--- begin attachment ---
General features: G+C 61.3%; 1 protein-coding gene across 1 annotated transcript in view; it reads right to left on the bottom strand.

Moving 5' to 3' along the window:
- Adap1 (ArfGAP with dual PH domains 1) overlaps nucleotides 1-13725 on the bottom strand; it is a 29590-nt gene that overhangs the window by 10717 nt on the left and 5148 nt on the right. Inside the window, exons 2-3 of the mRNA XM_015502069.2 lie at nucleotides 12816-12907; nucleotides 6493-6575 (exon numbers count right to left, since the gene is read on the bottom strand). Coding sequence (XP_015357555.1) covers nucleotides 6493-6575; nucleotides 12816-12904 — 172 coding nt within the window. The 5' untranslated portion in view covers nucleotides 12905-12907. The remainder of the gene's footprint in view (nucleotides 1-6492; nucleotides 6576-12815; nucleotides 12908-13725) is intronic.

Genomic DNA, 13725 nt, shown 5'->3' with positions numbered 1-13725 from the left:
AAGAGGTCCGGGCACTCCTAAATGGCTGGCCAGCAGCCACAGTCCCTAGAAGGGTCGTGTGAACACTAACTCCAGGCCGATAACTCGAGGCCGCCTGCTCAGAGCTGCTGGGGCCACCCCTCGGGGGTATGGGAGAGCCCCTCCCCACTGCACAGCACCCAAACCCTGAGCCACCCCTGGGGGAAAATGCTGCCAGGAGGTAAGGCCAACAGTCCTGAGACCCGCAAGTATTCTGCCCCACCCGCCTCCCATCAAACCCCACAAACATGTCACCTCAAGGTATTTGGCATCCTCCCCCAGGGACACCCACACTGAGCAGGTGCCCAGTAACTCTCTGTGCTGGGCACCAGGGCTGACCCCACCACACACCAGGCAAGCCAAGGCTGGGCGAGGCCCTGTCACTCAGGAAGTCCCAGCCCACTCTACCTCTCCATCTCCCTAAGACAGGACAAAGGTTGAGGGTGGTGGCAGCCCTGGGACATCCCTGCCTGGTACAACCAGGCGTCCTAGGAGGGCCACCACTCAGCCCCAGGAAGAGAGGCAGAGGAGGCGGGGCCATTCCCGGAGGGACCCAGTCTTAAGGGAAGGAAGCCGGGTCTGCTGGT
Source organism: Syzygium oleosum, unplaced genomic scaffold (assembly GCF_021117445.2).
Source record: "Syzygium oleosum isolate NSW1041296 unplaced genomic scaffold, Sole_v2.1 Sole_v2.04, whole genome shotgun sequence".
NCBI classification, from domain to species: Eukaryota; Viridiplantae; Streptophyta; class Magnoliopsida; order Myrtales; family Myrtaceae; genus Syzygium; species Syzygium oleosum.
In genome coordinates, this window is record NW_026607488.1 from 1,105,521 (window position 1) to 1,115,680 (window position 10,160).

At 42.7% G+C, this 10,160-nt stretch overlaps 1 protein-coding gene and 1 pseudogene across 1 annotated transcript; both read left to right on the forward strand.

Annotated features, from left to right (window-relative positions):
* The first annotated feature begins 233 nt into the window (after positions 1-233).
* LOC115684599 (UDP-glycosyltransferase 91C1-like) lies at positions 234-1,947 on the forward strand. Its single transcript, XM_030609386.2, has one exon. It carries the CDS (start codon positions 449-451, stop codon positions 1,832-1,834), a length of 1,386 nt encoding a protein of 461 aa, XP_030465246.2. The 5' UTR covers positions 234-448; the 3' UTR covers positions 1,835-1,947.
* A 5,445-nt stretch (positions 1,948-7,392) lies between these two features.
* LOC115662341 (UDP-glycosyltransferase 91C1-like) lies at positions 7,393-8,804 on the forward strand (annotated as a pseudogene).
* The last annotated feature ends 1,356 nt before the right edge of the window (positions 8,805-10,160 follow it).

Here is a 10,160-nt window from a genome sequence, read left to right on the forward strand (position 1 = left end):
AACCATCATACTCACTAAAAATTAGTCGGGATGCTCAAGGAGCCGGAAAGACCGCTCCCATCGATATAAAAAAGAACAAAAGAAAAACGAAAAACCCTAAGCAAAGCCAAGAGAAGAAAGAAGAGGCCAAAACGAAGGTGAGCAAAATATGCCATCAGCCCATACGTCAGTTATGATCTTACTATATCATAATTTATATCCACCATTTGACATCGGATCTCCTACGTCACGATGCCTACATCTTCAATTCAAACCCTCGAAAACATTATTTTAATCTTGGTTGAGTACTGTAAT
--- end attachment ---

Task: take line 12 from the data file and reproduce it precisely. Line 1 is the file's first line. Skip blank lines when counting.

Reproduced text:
* The first annotated feature begins 233 nt into the window (after positions 1-233).